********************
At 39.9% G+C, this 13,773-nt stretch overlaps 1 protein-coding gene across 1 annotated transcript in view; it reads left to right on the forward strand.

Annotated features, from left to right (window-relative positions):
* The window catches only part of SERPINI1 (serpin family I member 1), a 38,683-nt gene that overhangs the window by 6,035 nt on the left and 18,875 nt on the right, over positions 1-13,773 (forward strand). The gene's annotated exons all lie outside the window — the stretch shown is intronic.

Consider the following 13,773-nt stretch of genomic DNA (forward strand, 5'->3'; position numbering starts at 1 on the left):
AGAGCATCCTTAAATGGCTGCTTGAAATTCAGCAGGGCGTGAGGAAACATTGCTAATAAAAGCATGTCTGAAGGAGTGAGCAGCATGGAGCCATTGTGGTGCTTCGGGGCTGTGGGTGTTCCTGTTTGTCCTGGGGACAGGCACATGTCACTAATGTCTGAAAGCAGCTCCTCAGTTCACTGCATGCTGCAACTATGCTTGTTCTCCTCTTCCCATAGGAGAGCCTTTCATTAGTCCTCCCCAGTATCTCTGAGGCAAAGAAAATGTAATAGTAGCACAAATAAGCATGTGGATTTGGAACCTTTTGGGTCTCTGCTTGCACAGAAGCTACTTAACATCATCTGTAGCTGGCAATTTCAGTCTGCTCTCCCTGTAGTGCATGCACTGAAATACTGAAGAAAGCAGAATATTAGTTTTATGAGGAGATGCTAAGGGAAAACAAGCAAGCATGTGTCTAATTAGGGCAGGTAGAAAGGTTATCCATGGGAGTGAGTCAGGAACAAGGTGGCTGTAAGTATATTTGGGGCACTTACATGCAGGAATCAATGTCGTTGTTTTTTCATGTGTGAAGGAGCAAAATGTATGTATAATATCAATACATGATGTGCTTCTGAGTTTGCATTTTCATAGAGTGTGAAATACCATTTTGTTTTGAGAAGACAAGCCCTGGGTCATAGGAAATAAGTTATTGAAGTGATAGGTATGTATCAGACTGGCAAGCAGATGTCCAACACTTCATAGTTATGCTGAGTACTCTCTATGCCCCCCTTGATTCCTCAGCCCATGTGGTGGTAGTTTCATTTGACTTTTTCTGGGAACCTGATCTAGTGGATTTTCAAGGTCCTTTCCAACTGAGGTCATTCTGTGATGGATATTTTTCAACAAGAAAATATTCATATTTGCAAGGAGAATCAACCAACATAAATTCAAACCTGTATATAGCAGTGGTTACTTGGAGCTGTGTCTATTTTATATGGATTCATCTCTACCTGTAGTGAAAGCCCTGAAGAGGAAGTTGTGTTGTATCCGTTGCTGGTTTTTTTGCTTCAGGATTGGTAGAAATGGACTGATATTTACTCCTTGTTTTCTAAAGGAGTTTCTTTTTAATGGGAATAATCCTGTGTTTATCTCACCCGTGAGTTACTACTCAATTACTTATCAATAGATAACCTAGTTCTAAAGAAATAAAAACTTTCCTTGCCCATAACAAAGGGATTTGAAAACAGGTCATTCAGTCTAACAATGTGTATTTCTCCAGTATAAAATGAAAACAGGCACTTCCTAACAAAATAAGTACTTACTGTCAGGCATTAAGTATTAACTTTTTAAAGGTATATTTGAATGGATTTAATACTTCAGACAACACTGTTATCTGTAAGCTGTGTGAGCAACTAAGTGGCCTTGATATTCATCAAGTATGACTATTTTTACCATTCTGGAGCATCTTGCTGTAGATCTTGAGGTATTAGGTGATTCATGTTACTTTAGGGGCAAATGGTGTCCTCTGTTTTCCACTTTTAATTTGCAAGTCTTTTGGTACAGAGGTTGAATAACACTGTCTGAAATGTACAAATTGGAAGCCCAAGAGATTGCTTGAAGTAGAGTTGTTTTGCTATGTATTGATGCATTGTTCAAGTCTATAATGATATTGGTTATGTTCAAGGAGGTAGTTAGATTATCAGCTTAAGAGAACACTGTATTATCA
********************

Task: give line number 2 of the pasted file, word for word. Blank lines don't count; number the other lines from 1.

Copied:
Annotated features, from left to right (window-relative positions):